Verónika Peralta from the Université de Tours shared "From source data to data narratives: accompanying users in the way to interactive data analysis." Peralta noted that data narration is narrating with data visualization, incorporating analysis, synthesis, and visualization together to tell a story. Her talk (available on YouTube) contains many, many references for narrative discourse, data analysis, visualization, and more. She covered a four-layer model for building a data narrative. The factual layer is where we collect and analyze data. With the intentional layer, we create our message based on our findings. The structural layer organizes these messages into units that can be discussed. The presentational layer takes these messages and visualizes them to tell our narrative. Peralta broke each of these layers into individual tasks demonstrating the work necessary to bring a data narrative to life. She also covered how the OLAP III project is further developing these ideas to provide insights into data, trying to address issues of which queries and models to execute against data, and what highlights to select for an interesting story. She provided many different references about measures of interestingness before closing with the many open challenges surrounding building these narratives.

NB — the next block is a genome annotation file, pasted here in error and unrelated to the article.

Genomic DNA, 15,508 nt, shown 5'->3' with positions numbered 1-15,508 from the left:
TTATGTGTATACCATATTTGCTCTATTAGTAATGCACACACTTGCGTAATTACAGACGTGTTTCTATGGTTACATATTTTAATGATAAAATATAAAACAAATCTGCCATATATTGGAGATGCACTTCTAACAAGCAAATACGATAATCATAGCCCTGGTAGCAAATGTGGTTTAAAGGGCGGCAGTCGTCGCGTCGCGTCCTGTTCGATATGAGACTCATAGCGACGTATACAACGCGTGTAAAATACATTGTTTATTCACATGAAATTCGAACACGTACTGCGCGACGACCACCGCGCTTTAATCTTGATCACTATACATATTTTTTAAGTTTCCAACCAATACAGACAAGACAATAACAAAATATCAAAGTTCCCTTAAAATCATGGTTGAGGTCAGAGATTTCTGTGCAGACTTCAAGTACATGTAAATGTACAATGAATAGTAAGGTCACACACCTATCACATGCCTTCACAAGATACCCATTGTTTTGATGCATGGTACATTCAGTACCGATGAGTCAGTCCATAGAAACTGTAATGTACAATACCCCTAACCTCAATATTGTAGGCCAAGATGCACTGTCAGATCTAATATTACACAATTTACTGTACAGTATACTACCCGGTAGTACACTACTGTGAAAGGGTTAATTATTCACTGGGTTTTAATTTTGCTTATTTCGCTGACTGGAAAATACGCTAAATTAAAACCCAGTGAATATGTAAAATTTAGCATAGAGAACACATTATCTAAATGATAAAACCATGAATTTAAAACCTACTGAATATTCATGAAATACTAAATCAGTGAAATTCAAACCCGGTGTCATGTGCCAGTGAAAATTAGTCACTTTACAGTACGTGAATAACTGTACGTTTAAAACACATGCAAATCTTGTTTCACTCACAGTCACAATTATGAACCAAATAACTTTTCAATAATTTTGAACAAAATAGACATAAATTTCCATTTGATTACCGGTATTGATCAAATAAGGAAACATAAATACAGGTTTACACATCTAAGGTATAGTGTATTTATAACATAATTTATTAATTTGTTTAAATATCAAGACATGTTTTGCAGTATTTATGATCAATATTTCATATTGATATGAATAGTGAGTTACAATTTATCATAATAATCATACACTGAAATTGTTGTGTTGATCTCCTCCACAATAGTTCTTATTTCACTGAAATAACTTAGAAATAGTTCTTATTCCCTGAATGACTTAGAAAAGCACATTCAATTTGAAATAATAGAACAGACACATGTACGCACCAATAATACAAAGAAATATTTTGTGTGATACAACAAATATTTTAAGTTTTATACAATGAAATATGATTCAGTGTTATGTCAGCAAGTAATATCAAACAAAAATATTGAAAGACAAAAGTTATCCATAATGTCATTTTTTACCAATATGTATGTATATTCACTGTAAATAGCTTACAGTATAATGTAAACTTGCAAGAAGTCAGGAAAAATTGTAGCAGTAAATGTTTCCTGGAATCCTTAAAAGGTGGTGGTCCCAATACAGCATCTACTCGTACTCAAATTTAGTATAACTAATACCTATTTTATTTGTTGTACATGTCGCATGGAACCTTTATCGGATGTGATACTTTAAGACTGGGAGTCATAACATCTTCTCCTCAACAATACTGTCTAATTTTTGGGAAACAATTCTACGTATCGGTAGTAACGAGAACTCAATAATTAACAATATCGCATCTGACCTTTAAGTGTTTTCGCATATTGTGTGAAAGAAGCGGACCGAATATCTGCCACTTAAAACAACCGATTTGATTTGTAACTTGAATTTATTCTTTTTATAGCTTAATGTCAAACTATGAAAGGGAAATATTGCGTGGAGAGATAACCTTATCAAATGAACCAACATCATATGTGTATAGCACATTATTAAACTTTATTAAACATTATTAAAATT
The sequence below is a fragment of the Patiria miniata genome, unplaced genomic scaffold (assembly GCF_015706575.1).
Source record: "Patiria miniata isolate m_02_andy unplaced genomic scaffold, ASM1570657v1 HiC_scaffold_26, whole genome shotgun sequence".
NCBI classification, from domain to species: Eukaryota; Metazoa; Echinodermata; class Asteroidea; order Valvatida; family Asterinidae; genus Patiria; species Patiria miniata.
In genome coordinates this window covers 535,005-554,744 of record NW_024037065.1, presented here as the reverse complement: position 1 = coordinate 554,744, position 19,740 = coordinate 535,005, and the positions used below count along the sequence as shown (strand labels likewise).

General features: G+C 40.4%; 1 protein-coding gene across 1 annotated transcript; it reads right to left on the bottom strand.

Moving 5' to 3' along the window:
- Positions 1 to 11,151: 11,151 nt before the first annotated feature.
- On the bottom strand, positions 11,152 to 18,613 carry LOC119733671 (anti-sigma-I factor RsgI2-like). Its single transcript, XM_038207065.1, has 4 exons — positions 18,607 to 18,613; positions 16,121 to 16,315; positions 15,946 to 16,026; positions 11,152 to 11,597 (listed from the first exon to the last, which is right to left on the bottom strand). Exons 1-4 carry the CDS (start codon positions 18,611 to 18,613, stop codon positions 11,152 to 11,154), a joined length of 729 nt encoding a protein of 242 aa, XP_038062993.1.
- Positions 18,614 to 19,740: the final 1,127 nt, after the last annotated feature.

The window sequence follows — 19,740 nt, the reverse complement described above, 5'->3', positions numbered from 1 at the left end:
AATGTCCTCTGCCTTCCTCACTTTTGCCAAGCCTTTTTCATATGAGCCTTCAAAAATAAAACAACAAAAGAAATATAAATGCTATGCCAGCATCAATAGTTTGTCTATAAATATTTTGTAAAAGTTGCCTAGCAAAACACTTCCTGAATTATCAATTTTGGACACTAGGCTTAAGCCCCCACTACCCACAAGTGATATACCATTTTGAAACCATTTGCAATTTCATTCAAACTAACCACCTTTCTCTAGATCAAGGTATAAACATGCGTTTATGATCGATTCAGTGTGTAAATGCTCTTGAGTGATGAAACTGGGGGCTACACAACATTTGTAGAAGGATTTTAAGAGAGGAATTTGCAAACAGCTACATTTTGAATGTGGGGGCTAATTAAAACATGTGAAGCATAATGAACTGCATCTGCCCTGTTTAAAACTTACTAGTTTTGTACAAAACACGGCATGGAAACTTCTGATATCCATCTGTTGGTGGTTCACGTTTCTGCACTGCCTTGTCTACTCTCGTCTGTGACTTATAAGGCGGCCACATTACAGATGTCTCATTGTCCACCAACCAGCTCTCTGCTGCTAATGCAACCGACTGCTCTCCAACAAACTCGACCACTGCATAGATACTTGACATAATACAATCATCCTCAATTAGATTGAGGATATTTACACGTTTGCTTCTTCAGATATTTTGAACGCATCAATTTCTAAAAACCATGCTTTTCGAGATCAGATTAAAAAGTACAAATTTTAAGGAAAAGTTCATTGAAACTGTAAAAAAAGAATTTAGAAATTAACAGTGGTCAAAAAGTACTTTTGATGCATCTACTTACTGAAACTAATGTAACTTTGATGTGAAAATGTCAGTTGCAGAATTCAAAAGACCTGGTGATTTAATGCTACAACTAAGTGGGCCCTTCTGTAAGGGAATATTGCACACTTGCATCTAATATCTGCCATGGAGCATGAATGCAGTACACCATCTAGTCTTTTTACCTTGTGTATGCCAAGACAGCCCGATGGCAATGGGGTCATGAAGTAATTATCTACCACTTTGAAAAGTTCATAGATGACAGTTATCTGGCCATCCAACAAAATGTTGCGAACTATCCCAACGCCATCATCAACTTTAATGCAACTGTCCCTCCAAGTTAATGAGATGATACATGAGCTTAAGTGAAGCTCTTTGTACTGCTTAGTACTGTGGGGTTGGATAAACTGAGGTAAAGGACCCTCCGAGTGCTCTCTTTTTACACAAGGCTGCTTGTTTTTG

Selected Papers

Brenda Reyes from the University of Alberta presented "Correspondence as the Primary Measure of Quality for Web Archives: A Grounded Theory Study" (slides). Reyes analyzed issues reported against Archive-It to build a Theory of Quality built upon an evaluation of correspondence (similarity between live and memento), relevance (on-topic content compared to original), and archivability (difficulty with preservation, similar to memento-damage). She found that Archive-It users have issues evaluating the relevance of content and are concerned as much about the "overabundance of content" as they are about coverage of their collection topic.